It is Durant’s greatness – not Nash’s coaching skills nor Marks’ managerial prowess – that gives the Nets a chance to win every game when he’s on the floor. Case in point: The Nets tanked from first to 10th in the Eastern Conference when Durant missed a month and a half of action with a sprained MCL last season. Irving was available for the road games during that stretch, and Harden, though disgruntled, still played in many of those games.

Not only would moving on from Durant remove the Nets from championship contention, but moving him for one of the subpar packages available would set the Nets back another four to five years minimum, a decade at worst. It would mean they traded D’Angelo Russell, Caris LeVert, Spencer Dinwiddie and Jarrett Allen for a team built around Ben Simmons – fresh off back surgery – and another player of his caliber. It would mean they so desperately want autonomous control of their organization that control has supplanted winning as Nets owner Joe Tsai’s only religion.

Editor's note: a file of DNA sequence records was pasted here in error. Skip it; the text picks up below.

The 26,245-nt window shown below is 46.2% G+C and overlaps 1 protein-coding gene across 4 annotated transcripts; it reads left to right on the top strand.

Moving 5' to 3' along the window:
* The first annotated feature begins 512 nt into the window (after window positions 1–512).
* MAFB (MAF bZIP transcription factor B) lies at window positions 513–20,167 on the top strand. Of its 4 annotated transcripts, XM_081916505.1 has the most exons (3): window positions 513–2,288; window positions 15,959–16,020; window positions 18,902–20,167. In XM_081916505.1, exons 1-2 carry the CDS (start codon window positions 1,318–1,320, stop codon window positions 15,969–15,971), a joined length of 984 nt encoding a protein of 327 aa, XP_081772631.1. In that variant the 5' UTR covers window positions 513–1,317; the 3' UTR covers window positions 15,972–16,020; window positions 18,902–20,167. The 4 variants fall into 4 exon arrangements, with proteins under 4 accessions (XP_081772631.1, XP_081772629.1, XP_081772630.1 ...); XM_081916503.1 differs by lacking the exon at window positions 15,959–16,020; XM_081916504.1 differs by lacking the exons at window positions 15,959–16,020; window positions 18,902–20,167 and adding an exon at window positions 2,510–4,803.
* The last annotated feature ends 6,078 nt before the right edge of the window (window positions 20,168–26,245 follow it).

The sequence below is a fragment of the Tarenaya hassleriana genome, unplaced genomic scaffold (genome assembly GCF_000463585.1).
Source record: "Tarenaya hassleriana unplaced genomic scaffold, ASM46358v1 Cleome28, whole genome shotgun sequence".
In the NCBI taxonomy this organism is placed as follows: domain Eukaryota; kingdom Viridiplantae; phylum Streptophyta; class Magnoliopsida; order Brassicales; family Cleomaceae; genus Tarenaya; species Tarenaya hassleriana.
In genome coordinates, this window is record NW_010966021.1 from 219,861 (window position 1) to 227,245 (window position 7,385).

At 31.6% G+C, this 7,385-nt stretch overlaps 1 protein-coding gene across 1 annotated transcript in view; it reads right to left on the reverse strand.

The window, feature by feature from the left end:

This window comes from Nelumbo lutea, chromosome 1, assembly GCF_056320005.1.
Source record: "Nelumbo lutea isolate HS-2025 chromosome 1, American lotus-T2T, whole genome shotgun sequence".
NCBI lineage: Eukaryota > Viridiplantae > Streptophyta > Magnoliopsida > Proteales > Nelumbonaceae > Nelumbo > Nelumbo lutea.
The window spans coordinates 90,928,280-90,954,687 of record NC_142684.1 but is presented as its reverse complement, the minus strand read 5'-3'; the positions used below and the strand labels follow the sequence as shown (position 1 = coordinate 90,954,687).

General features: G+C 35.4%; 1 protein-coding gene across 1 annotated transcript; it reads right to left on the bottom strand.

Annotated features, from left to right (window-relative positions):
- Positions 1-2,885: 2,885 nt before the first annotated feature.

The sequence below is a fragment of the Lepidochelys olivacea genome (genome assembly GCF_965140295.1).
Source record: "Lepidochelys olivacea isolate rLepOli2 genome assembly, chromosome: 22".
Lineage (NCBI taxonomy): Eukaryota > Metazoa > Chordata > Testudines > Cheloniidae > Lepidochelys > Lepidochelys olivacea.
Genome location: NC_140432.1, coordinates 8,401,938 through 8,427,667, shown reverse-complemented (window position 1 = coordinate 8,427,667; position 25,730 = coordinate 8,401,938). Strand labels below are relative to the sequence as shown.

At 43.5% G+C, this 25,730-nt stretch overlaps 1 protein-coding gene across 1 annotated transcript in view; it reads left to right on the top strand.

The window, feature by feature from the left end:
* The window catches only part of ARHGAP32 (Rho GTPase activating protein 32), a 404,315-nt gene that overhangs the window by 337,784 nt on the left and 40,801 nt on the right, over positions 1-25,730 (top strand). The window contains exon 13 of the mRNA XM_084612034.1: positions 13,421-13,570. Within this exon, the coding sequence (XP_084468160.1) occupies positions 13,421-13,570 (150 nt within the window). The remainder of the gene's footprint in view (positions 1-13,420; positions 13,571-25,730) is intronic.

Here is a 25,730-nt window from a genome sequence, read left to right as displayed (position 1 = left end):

The Nets would no longer dominate headlines and airwaves. That tide is already shifting with the Knicks’ acquisition of Jalen Brunson and pursuit of star guard Donovan Mitchell. In fact, the Knicks look functional these days compared to the Nets, who would certainly no longer be perennial championship contenders.

That ship sails the minute Durant leaves town.

Yet the Nets don’t want to bend the knee, and Durant is tired of the status quo. Durant told Nets owner Joe Tsai he has to fire both Marks and Nash if he’s not going to trade him. Once reports broke, Tsai tweeted support for both the front office and coaching staff and said he will do “what is in the best interest of the Brooklyn Nets.”

Good business is in the Nets’ best interest, and business hasn’t boomed more since Durant arrived in Brooklyn. A happy Durant, a motivated Irving, and a healthy Ben Simmons would be better business than the Nets have seen since the Nets pounded the Chicago Bulls last season in one of the only games Irving, Durant and Harden played as a trio.

Despite Durant’s gripe, Marks has proven more than capable as a general manager and will go down as an all-time snub for Executive of the Year  – even if some of his decisions are responsible for Durant’s current dissatisfaction with the franchise. If feelings can be mended, Durant will return to a legitimate 3-and-D wing in Royce O’Neale, who Marks acquired for a first-round pick. Durant will also return to additional scoring help: Marks signed noted bucket-getter TJ Warren on a minimum deal, though a nagging stress fracture in his left foot has kept him off the floor for the past two seasons.